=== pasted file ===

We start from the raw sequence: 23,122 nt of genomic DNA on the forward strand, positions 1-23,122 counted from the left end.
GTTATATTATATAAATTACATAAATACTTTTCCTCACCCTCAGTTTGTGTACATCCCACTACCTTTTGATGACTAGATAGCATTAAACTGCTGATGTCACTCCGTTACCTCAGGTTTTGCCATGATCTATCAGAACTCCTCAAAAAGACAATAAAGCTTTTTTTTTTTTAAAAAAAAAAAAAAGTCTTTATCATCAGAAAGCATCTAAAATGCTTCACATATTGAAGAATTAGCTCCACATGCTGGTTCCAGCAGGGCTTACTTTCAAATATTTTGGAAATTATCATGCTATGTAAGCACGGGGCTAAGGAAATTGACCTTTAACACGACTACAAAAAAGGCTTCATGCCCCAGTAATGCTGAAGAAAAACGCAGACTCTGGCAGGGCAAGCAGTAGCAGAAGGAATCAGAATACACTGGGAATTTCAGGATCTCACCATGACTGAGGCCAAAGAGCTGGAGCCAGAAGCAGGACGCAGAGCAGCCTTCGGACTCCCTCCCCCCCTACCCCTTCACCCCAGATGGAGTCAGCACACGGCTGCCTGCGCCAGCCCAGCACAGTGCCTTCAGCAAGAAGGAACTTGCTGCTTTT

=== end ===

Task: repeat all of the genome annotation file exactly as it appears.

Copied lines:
We start from the raw sequence: 23,122 nt of genomic DNA on the forward strand, positions 1-23,122 counted from the left end.
GTTATATTATATAAATTACATAAATACTTTTCCTCACCCTCAGTTTGTGTACATCCCACTACCTTTTGATGACTAGATAGCATTAAACTGCTGATGTCACTCCGTTACCTCAGGTTTTGCCATGATCTATCAGAACTCCTCAAAAAGACAATAAAGCTTTTTTTTTTTTAAAAAAAAAAAAAAGTCTTTATCATCAGAAAGCATCTAAAATGCTTCACATATTGAAGAATTAGCTCCACATGCTGGTTCCAGCAGGGCTTACTTTCAAATATTTTGGAAATTATCATGCTATGTAAGCACGGGGCTAAGGAAATTGACCTTTAACACGACTACAAAAAAGGCTTCATGCCCCAGTAATGCTGAAGAAAAACGCAGACTCTGGCAGGGCAAGCAGTAGCAGAAGGAATCAGAATACACTGGGAATTTCAGGATCTCACCATGACTGAGGCCAAAGAGCTGGAGCCAGAAGCAGGACGCAGAGCAGCCTTCGGACTCCCTCCCCCCCTACCCCTTCACCCCAGATGGAGTCAGCACACGGCTGCCTGCGCCAGCCCAGCACAGTGCCTTCAGCAAGAAGGAACTTGCTGCTTTT